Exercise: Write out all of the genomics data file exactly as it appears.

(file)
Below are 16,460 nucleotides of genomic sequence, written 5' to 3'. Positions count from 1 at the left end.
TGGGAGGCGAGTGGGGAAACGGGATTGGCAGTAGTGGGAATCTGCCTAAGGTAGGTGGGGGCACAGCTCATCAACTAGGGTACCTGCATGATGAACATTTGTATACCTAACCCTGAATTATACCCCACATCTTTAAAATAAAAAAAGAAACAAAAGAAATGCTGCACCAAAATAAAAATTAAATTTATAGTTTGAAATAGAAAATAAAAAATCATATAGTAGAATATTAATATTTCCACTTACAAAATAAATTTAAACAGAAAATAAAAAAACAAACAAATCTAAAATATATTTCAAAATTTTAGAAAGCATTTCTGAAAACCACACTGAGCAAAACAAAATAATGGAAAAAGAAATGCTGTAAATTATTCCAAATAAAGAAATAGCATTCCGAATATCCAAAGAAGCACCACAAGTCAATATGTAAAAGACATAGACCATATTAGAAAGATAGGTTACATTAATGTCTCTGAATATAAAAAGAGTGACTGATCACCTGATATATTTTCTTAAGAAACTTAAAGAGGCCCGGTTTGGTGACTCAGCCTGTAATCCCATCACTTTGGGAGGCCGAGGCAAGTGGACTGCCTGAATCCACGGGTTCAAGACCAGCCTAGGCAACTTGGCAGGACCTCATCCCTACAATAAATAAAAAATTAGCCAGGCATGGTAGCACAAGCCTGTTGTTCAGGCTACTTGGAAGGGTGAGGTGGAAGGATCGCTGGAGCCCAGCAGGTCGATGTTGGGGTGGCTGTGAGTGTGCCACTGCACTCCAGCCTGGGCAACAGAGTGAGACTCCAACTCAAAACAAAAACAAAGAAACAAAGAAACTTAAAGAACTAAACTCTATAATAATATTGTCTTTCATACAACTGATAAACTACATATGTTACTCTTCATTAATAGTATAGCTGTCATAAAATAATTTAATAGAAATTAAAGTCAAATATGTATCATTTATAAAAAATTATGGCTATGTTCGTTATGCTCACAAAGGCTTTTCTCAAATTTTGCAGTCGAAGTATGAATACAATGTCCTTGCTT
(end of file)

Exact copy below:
Below are 16,460 nucleotides of genomic sequence, written 5' to 3'. Positions count from 1 at the left end.
TGGGAGGCGAGTGGGGAAACGGGATTGGCAGTAGTGGGAATCTGCCTAAGGTAGGTGGGGGCACAGCTCATCAACTAGGGTACCTGCATGATGAACATTTGTATACCTAACCCTGAATTATACCCCACATCTTTAAAATAAAAAAAGAAACAAAAGAAATGCTGCACCAAAATAAAAATTAAATTTATAGTTTGAAATAGAAAATAAAAAATCATATAGTAGAATATTAATATTTCCACTTACAAAATAAATTTAAACAGAAAATAAAAAAACAAACAAATCTAAAATATATTTCAAAATTTTAGAAAGCATTTCTGAAAACCACACTGAGCAAAACAAAATAATGGAAAAAGAAATGCTGTAAATTATTCCAAATAAAGAAATAGCATTCCGAATATCCAAAGAAGCACCACAAGTCAATATGTAAAAGACATAGACCATATTAGAAAGATAGGTTACATTAATGTCTCTGAATATAAAAAGAGTGACTGATCACCTGATATATTTTCTTAAGAAACTTAAAGAGGCCCGGTTTGGTGACTCAGCCTGTAATCCCATCACTTTGGGAGGCCGAGGCAAGTGGACTGCCTGAATCCACGGGTTCAAGACCAGCCTAGGCAACTTGGCAGGACCTCATCCCTACAATAAATAAAAAATTAGCCAGGCATGGTAGCACAAGCCTGTTGTTCAGGCTACTTGGAAGGGTGAGGTGGAAGGATCGCTGGAGCCCAGCAGGTCGATGTTGGGGTGGCTGTGAGTGTGCCACTGCACTCCAGCCTGGGCAACAGAGTGAGACTCCAACTCAAAACAAAAACAAAGAAACAAAGAAACTTAAAGAACTAAACTCTATAATAATATTGTCTTTCATACAACTGATAAACTACATATGTTACTCTTCATTAATAGTATAGCTGTCATAAAATAATTTAATAGAAATTAAAGTCAAATATGTATCATTTATAAAAAATTATGGCTATGTTCGTTATGCTCACAAAGGCTTTTCTCAAATTTTGCAGTCGAAGTATGAATACAATGTCCTTGCTT